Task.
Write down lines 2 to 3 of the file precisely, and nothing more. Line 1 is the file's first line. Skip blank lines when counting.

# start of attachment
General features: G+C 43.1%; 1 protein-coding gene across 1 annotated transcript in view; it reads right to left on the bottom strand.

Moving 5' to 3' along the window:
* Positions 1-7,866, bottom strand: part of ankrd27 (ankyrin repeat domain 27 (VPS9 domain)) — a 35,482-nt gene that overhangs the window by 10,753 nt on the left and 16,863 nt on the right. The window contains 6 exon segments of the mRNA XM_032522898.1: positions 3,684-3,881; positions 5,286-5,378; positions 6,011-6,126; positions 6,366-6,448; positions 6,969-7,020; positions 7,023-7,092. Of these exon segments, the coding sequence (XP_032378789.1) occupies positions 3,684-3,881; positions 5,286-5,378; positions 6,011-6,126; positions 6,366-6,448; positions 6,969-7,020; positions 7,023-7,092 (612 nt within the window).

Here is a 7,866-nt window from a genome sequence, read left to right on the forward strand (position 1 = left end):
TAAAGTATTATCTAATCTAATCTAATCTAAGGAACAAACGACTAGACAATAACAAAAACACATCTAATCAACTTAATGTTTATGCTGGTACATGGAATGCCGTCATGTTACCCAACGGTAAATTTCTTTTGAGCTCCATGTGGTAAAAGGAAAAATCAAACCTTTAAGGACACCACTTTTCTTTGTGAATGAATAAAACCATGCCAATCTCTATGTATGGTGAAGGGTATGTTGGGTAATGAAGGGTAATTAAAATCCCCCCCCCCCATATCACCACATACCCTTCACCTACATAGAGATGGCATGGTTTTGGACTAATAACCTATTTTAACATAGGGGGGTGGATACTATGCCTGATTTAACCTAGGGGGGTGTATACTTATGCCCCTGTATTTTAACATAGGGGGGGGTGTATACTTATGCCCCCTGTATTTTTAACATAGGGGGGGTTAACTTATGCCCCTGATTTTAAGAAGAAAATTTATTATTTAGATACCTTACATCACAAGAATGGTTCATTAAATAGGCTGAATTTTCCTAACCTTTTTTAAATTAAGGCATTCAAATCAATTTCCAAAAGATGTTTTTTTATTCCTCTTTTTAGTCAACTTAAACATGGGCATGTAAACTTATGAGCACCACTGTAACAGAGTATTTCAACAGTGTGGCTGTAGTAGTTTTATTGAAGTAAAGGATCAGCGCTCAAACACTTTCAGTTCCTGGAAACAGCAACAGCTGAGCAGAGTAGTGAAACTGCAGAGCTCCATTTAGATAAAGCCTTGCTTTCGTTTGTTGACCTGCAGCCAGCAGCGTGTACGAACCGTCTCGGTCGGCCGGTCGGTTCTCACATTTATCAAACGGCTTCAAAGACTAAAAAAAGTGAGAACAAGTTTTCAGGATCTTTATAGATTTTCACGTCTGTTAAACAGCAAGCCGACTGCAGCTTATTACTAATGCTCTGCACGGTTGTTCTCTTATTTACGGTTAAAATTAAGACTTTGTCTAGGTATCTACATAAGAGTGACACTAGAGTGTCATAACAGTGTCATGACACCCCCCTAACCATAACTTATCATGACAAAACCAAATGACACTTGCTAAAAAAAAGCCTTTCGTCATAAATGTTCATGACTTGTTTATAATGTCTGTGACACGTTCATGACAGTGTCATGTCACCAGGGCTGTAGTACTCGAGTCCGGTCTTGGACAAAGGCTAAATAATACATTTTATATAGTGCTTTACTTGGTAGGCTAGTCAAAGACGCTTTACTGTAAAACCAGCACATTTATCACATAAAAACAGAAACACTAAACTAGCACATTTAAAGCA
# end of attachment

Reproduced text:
Moving 5' to 3' along the window:
* Positions 1-7,866, bottom strand: part of ankrd27 (ankyrin repeat domain 27 (VPS9 domain)) — a 35,482-nt gene that overhangs the window by 10,753 nt on the left and 16,863 nt on the right. The window contains 6 exon segments of the mRNA XM_032522898.1: positions 3,684-3,881; positions 5,286-5,378; positions 6,011-6,126; positions 6,366-6,448; positions 6,969-7,020; positions 7,023-7,092. Of these exon segments, the coding sequence (XP_032378789.1) occupies positions 3,684-3,881; positions 5,286-5,378; positions 6,011-6,126; positions 6,366-6,448; positions 6,969-7,020; positions 7,023-7,092 (612 nt within the window).